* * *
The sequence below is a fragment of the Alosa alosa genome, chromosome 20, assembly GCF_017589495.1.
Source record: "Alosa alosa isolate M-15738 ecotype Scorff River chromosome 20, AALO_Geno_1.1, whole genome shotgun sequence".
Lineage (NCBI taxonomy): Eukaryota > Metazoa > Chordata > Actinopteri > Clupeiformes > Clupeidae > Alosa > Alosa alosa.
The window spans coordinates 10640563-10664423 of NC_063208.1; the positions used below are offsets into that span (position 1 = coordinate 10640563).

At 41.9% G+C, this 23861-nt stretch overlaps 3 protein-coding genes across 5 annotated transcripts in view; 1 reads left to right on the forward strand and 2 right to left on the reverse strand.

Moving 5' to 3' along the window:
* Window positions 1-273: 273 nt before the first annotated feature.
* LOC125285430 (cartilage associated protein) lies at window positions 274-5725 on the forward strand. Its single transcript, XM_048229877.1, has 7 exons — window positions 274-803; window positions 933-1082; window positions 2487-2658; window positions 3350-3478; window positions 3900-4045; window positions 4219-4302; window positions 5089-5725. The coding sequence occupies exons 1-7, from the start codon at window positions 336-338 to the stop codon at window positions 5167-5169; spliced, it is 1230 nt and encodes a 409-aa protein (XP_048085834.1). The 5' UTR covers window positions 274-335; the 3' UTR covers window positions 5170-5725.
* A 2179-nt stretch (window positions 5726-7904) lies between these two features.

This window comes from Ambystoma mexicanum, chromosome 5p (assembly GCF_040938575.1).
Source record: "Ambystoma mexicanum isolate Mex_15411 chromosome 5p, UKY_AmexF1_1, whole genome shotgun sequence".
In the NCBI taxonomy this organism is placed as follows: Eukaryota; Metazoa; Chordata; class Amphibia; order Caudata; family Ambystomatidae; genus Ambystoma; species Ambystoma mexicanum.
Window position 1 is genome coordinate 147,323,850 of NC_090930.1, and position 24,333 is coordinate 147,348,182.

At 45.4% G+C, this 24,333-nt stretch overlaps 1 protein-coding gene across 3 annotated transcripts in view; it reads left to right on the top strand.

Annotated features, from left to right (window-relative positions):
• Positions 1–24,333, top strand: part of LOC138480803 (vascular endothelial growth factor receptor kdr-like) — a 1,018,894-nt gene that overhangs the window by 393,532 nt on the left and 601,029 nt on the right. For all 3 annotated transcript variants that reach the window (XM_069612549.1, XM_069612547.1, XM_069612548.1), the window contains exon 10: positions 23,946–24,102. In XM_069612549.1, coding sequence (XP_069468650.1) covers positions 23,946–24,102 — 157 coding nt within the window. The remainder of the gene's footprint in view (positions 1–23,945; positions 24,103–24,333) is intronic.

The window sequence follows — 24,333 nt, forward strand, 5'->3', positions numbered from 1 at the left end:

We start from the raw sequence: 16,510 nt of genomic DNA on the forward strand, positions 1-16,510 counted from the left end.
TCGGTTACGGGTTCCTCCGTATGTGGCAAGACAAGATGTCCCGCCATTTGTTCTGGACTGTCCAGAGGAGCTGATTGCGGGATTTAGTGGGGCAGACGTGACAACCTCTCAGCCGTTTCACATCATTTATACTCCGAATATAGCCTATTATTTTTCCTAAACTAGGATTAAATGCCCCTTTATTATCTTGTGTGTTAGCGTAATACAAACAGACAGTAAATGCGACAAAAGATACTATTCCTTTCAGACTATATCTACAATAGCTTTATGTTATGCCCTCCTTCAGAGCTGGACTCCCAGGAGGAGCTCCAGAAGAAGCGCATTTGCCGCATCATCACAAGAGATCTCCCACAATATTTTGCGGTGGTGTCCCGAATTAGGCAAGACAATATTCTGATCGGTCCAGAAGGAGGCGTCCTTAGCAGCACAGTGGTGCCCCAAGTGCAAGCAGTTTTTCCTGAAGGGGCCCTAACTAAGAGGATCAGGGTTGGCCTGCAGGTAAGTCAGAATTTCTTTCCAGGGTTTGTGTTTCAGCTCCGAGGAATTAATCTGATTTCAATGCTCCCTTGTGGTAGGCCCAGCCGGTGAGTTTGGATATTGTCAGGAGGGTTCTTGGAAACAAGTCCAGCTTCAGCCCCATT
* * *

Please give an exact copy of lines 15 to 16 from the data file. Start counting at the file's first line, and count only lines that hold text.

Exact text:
Annotated features, from left to right (window-relative positions):
• Positions 1–24,333, top strand: part of LOC138480803 (vascular endothelial growth factor receptor kdr-like) — a 1,018,894-nt gene that overhangs the window by 393,532 nt on the left and 601,029 nt on the right. For all 3 annotated transcript variants that reach the window (XM_069612549.1, XM_069612547.1, XM_069612548.1), the window contains exon 10: positions 23,946–24,102. In XM_069612549.1, coding sequence (XP_069468650.1) covers positions 23,946–24,102 — 157 coding nt within the window. The remainder of the gene's footprint in view (positions 1–23,945; positions 24,103–24,333) is intronic.